Bold, confronting lettering telling the same story.

A tragic headline, people torn apart by the loss of kin. The woman and boy were never seen alive. Murder, by her husband. Rumours fly.

The picture on the newspaper was almost stripped of its saturation. Time does not fade sorrow. Time does not kill memories. I see coffins in my mind's eye.

I saw myself again. The body of almost a woman, the mind of a lost teenager. The light was lost from my eyes. I begged for illusions. I found them every way I could. Heat nor law provided limitation for those who seek out redemption from both.

Lips pressed in kisses. Cigarettes. Prom dresses. High school trouble. Drop out papers. Only lust in his eyes. Love in mine. Broken home. Broken heart. Broken girl. I kept filling my photo album.

Real trouble. Bruises. Blood. Tears. Escape. College-aged Latin girl, beat and bloody. I could see my mistrust. First of the Fair haired man, followed by former loves. My tears trickled down onto the photos, causing the places where my tears dropped to discolor. My shaking hands turned the last page.

Dark haired boy my own age held me, smiling. I could see my illusions. I could see the wolf in sheep’s clothing. I could see fear behind the mask. I could see the pain, before it even set in.

I heard sirens outside.

My hand reached for my purse.

I pulled out the only friend that'd ever help me.

I heard heavy, urgent footsteps below, yelling of men.

I aimed it at my head.

I waited patiently.

I hoped they wanted to see fireworks.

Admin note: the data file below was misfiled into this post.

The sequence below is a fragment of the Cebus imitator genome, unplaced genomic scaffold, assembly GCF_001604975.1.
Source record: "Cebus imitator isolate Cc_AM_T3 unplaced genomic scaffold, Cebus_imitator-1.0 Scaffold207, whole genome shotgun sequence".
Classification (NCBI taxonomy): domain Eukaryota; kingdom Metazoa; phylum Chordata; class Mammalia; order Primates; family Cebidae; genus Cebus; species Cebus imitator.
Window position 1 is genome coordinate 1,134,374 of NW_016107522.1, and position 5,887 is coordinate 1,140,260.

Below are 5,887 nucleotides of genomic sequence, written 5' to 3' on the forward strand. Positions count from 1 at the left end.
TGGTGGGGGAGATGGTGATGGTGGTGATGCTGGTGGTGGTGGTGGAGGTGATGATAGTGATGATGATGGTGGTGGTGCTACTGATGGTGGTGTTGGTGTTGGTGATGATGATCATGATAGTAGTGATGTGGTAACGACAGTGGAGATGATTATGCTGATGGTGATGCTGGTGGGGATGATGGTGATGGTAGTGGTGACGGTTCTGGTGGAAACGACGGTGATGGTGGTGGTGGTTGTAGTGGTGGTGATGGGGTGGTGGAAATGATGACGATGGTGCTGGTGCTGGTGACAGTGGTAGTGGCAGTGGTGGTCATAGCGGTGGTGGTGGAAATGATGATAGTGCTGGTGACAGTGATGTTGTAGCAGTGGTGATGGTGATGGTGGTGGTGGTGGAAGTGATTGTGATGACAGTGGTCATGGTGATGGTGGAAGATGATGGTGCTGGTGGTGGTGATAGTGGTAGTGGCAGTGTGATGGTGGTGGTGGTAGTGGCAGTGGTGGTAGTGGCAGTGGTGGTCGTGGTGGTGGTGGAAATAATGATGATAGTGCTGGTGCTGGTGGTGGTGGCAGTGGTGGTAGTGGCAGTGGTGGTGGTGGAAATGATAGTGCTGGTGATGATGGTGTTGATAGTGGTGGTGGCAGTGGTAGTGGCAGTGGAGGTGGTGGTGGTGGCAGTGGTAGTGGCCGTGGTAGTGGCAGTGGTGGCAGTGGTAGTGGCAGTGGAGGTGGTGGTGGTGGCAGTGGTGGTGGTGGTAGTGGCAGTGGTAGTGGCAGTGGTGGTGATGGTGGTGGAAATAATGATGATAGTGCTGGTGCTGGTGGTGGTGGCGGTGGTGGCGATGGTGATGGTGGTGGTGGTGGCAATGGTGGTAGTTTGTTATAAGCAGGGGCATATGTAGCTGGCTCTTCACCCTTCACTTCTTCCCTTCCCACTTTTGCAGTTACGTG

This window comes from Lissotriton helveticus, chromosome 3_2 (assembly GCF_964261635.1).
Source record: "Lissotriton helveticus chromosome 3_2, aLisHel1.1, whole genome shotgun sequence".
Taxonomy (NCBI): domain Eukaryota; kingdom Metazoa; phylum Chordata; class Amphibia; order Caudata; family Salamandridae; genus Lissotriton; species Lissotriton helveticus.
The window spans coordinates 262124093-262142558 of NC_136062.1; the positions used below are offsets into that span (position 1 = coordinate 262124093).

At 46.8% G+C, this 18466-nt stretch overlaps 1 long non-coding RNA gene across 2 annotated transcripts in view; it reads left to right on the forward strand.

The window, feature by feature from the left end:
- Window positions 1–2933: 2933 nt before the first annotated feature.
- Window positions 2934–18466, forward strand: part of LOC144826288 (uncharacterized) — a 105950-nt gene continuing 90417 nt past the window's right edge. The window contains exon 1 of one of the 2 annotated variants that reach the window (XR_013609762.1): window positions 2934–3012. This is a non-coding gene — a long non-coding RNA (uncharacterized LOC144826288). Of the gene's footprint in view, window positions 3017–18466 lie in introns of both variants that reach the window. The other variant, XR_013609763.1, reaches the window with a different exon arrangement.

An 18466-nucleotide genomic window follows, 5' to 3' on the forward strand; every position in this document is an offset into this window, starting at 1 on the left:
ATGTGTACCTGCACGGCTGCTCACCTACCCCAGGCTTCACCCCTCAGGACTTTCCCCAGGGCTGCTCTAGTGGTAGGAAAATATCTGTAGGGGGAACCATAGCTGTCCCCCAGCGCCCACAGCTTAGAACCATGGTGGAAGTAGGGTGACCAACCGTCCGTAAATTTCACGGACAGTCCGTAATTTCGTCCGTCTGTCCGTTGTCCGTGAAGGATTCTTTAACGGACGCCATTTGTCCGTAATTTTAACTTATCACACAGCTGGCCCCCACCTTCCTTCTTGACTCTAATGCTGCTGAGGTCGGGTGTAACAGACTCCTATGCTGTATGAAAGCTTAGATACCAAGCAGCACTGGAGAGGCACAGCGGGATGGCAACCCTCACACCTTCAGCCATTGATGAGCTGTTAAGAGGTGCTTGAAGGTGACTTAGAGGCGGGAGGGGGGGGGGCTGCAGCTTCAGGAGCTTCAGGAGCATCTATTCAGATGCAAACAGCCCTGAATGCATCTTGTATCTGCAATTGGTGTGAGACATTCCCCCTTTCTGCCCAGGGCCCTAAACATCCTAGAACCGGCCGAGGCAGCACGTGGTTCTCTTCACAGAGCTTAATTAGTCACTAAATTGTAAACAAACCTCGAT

----

I opened the old cardboard box. My fingers touch my mother's blue photo album. It had faded a great deal in its life, holding now only a faint, brown-grey color. The photos inside are still eerily vivid, after all the years. I do not wish to revisit through the photos. I’d only ever laid eyes upon them once. I saw my grandmother, for the first time.

I do not care for the book. Only the last page. I take a deep breath in the hot attic as I flip to the back, noticing the air becoming increasingly stuffy, as if there were four people instead of myself.

I trace the shapes of the young couple, embraced with smiling faces. They look so happy. The man looked genuine and in love. The woman was pregnant. And distant.

I could see departure in her eyes.

I trace the blood stains surrounding the photo.

I never knew them.

She took both their lives.

I carry the book downstairs and outside.

I nod at the man staring at me, his fair hair contrasting the dark of my own.

I reach for my purse and find the only enemy that'd ever help me.

My feet carry me into the warm rain that Florida brings to the summer. I am glad to be out of the attic.

I hold the lighter steady, and through tears I set the corner to flames. I watch it burn before me on the grass in my backyard. It takes a long, long time before the whole book is consumed. I watch intently. It falls to ash on the concrete. I walk back inside, tears falling quickly down my face.

I am pregnant.

I kiss my husband. I smile. We are happy. There isn't the slightest hint of departure in his eyes.

I take a photo of us and put it in a brand new blue leather album.

There isn’t a hint of distance in my eyes.

History broken shall not repeat.